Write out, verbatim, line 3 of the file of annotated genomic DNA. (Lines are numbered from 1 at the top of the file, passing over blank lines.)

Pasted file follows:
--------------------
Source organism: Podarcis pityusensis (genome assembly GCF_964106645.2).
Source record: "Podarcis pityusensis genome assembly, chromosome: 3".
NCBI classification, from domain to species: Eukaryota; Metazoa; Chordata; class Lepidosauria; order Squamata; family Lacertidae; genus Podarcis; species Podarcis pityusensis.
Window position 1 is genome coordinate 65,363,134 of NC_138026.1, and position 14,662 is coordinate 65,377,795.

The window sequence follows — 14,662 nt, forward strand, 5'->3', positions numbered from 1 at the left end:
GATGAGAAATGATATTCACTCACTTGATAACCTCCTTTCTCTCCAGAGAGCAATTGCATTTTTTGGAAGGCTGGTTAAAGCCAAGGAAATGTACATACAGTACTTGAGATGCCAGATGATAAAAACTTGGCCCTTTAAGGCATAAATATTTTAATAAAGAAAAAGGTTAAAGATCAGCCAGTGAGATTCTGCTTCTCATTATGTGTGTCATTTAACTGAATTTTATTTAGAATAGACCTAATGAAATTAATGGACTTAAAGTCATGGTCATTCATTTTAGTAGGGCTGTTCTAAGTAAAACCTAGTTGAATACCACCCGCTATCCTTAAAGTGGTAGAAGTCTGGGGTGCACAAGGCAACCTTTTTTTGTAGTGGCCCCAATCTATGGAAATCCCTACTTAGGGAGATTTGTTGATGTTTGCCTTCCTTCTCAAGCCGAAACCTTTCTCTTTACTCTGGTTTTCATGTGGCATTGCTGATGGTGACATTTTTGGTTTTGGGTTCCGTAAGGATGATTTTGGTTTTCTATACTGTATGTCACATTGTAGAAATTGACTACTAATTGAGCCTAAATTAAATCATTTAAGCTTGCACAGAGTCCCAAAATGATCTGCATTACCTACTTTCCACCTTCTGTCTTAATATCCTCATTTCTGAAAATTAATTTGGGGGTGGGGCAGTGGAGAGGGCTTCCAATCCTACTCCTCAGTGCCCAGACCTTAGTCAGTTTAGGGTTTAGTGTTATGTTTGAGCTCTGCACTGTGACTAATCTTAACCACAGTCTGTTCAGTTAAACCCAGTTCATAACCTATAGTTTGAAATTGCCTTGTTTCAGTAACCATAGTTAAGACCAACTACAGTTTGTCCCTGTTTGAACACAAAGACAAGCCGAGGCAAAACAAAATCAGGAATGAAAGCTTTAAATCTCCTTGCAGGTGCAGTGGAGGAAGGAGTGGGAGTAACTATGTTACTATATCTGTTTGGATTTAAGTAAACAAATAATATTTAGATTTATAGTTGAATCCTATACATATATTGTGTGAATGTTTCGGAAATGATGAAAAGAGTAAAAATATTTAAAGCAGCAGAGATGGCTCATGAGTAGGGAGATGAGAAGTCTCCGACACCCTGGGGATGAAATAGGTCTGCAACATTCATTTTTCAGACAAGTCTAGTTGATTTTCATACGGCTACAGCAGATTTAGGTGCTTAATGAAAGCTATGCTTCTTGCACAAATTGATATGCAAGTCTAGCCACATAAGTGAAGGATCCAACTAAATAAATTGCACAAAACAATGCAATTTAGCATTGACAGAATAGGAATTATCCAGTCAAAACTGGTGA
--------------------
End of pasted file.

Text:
NCBI classification, from domain to species: Eukaryota; Metazoa; Chordata; class Lepidosauria; order Squamata; family Lacertidae; genus Podarcis; species Podarcis pityusensis.